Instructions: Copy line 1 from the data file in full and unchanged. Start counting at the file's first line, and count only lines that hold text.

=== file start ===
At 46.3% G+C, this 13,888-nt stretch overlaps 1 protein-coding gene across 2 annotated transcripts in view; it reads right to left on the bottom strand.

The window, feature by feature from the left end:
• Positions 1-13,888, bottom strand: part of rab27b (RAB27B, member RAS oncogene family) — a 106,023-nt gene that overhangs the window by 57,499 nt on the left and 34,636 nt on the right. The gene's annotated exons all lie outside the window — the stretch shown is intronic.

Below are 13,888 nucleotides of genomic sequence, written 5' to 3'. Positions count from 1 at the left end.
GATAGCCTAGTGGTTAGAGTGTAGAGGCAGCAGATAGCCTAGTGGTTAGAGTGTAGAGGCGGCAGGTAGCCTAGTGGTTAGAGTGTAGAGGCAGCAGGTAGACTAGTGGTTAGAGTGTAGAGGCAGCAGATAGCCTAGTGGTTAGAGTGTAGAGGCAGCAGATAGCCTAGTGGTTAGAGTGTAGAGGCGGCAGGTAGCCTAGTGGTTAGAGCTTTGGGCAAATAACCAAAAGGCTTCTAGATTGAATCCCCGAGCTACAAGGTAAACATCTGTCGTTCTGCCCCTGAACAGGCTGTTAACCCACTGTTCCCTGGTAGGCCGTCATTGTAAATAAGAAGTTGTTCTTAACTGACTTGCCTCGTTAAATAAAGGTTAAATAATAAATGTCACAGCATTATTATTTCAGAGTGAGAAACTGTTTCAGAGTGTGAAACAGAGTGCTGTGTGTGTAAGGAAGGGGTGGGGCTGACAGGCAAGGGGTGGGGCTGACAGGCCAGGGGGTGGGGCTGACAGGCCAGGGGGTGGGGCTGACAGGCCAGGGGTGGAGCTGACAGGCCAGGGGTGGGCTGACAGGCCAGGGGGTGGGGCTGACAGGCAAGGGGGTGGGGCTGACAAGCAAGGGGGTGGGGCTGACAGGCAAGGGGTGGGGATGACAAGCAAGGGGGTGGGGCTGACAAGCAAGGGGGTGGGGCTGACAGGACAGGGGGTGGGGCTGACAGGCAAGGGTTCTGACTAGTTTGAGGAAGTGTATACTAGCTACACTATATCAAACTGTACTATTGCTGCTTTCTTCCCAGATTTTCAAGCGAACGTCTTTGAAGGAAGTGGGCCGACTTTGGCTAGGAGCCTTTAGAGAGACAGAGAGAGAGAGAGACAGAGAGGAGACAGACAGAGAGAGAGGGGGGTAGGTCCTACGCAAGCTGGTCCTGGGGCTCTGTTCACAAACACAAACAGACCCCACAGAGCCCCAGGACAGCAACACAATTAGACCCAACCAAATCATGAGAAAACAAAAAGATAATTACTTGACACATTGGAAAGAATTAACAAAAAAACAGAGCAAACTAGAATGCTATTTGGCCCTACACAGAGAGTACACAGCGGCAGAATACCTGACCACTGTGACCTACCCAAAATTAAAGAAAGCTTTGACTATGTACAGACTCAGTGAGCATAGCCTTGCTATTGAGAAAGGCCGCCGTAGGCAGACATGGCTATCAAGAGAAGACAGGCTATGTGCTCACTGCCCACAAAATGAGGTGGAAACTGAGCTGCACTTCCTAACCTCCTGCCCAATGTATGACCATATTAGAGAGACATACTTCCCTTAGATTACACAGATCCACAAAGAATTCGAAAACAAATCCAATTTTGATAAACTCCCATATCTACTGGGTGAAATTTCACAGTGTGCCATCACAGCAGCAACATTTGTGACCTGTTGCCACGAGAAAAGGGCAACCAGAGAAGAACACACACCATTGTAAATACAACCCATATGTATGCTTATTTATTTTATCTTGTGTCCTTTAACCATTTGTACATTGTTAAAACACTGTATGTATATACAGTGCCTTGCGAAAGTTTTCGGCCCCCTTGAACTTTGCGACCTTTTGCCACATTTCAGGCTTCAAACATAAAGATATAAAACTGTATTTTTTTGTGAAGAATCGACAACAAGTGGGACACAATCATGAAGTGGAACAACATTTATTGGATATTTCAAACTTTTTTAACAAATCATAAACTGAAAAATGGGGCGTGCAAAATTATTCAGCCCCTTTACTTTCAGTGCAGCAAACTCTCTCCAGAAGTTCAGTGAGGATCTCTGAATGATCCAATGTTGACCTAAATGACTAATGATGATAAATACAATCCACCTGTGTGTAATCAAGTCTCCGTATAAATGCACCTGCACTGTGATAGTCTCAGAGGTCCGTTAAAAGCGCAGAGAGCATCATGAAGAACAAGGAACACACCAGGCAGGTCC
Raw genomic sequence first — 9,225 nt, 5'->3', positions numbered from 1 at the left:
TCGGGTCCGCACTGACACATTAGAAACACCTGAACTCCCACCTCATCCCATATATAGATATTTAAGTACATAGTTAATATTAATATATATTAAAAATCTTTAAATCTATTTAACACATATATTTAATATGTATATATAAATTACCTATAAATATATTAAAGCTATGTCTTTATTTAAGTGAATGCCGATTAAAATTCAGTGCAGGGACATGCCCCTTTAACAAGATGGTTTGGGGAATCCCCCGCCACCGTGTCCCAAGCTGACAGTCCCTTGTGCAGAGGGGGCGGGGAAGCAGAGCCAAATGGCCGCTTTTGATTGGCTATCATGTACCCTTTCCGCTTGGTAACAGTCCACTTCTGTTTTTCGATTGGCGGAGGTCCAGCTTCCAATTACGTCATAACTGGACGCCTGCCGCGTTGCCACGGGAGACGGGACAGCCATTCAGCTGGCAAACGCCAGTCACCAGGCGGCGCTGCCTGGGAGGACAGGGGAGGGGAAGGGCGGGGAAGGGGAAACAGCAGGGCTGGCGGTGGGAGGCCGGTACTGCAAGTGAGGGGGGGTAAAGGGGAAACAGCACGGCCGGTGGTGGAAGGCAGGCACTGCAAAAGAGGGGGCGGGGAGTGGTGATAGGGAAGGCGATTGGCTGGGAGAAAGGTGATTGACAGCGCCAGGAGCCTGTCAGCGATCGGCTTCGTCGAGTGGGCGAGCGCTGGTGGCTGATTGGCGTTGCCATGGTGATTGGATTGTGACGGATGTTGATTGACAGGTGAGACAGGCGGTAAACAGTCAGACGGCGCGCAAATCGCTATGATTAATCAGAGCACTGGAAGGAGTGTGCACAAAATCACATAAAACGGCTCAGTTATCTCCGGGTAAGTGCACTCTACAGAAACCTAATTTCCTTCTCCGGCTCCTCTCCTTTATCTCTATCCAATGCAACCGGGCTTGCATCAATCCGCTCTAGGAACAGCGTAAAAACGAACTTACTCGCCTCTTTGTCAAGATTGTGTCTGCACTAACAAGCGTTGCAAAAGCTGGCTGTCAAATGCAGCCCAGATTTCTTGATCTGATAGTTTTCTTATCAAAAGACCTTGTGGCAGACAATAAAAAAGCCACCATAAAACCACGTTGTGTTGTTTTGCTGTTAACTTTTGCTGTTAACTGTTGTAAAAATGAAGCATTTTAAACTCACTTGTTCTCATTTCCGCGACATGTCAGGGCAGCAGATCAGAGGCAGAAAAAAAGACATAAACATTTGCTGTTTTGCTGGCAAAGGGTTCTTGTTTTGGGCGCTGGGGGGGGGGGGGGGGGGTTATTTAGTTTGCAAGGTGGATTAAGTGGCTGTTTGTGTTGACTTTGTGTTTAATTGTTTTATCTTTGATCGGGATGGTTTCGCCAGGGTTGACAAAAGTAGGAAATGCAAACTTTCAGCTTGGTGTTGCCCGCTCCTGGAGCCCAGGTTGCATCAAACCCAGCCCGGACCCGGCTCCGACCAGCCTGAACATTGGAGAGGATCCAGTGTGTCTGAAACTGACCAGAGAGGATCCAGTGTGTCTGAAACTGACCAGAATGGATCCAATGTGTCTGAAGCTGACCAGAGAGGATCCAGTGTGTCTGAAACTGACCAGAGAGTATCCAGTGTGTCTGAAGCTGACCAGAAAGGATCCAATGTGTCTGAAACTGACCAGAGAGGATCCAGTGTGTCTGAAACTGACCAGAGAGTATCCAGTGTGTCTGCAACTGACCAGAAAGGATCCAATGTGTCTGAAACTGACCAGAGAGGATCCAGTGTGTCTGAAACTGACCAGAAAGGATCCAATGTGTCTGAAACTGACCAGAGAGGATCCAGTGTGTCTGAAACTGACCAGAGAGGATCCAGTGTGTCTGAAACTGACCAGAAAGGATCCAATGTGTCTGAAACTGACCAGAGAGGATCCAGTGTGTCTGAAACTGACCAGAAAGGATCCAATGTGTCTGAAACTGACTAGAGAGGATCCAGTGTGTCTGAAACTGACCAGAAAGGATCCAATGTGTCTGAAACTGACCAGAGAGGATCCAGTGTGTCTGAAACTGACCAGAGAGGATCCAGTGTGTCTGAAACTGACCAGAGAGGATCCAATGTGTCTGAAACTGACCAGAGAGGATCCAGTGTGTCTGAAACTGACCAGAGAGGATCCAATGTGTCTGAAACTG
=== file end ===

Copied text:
At 46.3% G+C, this 13,888-nt stretch overlaps 1 protein-coding gene across 2 annotated transcripts in view; it reads right to left on the bottom strand.